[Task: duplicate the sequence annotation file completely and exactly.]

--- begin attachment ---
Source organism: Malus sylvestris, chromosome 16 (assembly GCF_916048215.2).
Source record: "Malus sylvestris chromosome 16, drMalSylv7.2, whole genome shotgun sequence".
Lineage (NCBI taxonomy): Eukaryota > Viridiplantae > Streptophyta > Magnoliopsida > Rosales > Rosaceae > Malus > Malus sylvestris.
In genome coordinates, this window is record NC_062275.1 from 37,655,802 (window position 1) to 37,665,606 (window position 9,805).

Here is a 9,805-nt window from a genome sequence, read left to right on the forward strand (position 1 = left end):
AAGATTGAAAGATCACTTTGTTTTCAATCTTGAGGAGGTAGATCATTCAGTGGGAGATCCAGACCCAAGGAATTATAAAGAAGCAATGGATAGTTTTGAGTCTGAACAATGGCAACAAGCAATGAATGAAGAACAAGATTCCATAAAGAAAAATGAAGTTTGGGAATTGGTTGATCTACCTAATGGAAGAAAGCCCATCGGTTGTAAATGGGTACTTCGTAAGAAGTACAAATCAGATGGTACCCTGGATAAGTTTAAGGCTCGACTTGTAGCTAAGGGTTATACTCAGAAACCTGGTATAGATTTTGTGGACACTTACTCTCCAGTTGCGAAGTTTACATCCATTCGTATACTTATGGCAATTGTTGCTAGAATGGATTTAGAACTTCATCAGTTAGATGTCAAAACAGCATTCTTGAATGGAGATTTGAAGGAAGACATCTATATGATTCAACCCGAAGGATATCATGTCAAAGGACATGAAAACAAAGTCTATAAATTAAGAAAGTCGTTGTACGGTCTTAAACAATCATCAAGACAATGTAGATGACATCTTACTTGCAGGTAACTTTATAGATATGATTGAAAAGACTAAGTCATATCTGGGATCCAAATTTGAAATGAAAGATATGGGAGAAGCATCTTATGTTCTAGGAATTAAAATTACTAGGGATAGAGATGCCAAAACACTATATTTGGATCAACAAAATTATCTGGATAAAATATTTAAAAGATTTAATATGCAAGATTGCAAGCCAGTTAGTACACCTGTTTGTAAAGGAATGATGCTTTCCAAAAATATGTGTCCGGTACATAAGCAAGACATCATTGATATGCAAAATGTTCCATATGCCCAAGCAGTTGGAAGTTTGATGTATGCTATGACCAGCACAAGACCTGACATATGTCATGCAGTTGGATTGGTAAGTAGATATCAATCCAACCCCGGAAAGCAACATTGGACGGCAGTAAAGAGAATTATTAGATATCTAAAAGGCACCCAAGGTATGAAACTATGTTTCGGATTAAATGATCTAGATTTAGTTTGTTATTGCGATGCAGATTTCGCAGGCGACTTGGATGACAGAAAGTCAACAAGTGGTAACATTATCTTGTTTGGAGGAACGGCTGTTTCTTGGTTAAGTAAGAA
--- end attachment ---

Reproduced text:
Source organism: Malus sylvestris, chromosome 16 (assembly GCF_916048215.2).
Source record: "Malus sylvestris chromosome 16, drMalSylv7.2, whole genome shotgun sequence".
Lineage (NCBI taxonomy): Eukaryota > Viridiplantae > Streptophyta > Magnoliopsida > Rosales > Rosaceae > Malus > Malus sylvestris.
In genome coordinates, this window is record NC_062275.1 from 37,655,802 (window position 1) to 37,665,606 (window position 9,805).

Here is a 9,805-nt window from a genome sequence, read left to right on the forward strand (position 1 = left end):
AAGATTGAAAGATCACTTTGTTTTCAATCTTGAGGAGGTAGATCATTCAGTGGGAGATCCAGACCCAAGGAATTATAAAGAAGCAATGGATAGTTTTGAGTCTGAACAATGGCAACAAGCAATGAATGAAGAACAAGATTCCATAAAGAAAAATGAAGTTTGGGAATTGGTTGATCTACCTAATGGAAGAAAGCCCATCGGTTGTAAATGGGTACTTCGTAAGAAGTACAAATCAGATGGTACCCTGGATAAGTTTAAGGCTCGACTTGTAGCTAAGGGTTATACTCAGAAACCTGGTATAGATTTTGTGGACACTTACTCTCCAGTTGCGAAGTTTACATCCATTCGTATACTTATGGCAATTGTTGCTAGAATGGATTTAGAACTTCATCAGTTAGATGTCAAAACAGCATTCTTGAATGGAGATTTGAAGGAAGACATCTATATGATTCAACCCGAAGGATATCATGTCAAAGGACATGAAAACAAAGTCTATAAATTAAGAAAGTCGTTGTACGGTCTTAAACAATCATCAAGACAATGTAGATGACATCTTACTTGCAGGTAACTTTATAGATATGATTGAAAAGACTAAGTCATATCTGGGATCCAAATTTGAAATGAAAGATATGGGAGAAGCATCTTATGTTCTAGGAATTAAAATTACTAGGGATAGAGATGCCAAAACACTATATTTGGATCAACAAAATTATCTGGATAAAATATTTAAAAGATTTAATATGCAAGATTGCAAGCCAGTTAGTACACCTGTTTGTAAAGGAATGATGCTTTCCAAAAATATGTGTCCGGTACATAAGCAAGACATCATTGATATGCAAAATGTTCCATATGCCCAAGCAGTTGGAAGTTTGATGTATGCTATGACCAGCACAAGACCTGACATATGTCATGCAGTTGGATTGGTAAGTAGATATCAATCCAACCCCGGAAAGCAACATTGGACGGCAGTAAAGAGAATTATTAGATATCTAAAAGGCACCCAAGGTATGAAACTATGTTTCGGATTAAATGATCTAGATTTAGTTTGTTATTGCGATGCAGATTTCGCAGGCGACTTGGATGACAGAAAGTCAACAAGTGGTAACATTATCTTGTTTGGAGGAACGGCTGTTTCTTGGTTAAGTAAGAA